Such criticisms appear to make two questionable assumptions: first, that the precise quantification of impact from this kind of intervention is both possible and desirable, and second, that unless we have randomised trial evidence, we should do nothing.
It is surely time to turn to a more fit-for-purpose scientific paradigm. Complex adaptive systems theory proposes that precise quantification of particular cause-effect relationships is both impossible (because such relationships are not constant and cannot be meaningfully isolated) and unnecessary (because what matters is what emerges in a particular real-world situation). This paradigm proposes that where multiple factors are interacting in dynamic and unpredictable ways, naturalistic methods and rapid-cycle evaluation are the preferred study design. The 20th-century logic of evidence-based medicine, in which scientists pursued the goals of certainty, predictability and linear causality, remains useful in some circumstances (for example, the drug and vaccine trials referred to above). But at a population and system level, we need to embrace 21st-century epistemology and methods to study how best to cope with uncertainty, unpredictability and non-linear causality .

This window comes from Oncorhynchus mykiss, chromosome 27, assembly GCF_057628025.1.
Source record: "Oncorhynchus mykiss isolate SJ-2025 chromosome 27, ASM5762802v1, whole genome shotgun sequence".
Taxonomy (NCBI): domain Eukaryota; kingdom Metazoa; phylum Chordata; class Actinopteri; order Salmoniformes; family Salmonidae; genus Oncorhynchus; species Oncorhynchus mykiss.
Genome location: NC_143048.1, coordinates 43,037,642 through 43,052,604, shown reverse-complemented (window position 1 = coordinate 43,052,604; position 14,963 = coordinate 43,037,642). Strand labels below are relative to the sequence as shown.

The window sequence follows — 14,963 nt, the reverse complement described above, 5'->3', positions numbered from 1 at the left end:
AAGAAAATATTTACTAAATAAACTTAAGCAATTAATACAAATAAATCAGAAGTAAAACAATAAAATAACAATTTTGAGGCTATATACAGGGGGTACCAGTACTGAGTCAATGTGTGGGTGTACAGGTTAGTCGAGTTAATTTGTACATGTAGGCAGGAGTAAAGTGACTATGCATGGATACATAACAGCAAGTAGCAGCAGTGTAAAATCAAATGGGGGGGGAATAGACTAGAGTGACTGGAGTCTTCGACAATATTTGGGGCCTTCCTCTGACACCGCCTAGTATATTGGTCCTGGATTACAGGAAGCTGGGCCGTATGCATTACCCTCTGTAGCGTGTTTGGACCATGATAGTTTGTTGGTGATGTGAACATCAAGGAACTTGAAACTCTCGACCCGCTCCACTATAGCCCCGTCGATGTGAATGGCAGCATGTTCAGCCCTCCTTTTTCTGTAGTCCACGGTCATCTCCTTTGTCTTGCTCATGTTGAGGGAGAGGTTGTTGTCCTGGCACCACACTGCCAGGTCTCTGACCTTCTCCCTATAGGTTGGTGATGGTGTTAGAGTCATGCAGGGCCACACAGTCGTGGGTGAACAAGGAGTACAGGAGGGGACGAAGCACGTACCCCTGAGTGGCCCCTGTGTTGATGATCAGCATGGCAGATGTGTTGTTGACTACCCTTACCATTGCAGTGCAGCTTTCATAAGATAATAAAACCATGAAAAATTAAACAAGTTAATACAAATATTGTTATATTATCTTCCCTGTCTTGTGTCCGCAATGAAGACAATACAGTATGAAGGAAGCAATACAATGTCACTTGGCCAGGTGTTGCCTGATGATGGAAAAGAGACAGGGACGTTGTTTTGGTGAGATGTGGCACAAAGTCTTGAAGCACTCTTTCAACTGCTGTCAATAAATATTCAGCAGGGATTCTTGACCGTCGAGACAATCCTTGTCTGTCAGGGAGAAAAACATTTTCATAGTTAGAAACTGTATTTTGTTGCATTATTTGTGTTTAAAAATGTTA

In a complex system, the question driving scientific inquiry is not “what is the effect size and is it statistically significant once other variables have been controlled for?” but “does this intervention contribute, along with other factors, to a desirable outcome?”. Multiple interventions might each contribute to an overall beneficial effect through heterogeneous effects on disparate causal pathways, even though none would have a statistically significant impact on any predefined variable . To illuminate such influences, we need to apply research designs that foreground dynamic interactions and emergence. These include in-depth, mixed-method case studies (primary research) and narrative reviews (secondary research) that tease out interconnections and highlight generative causality across the system [16, 17].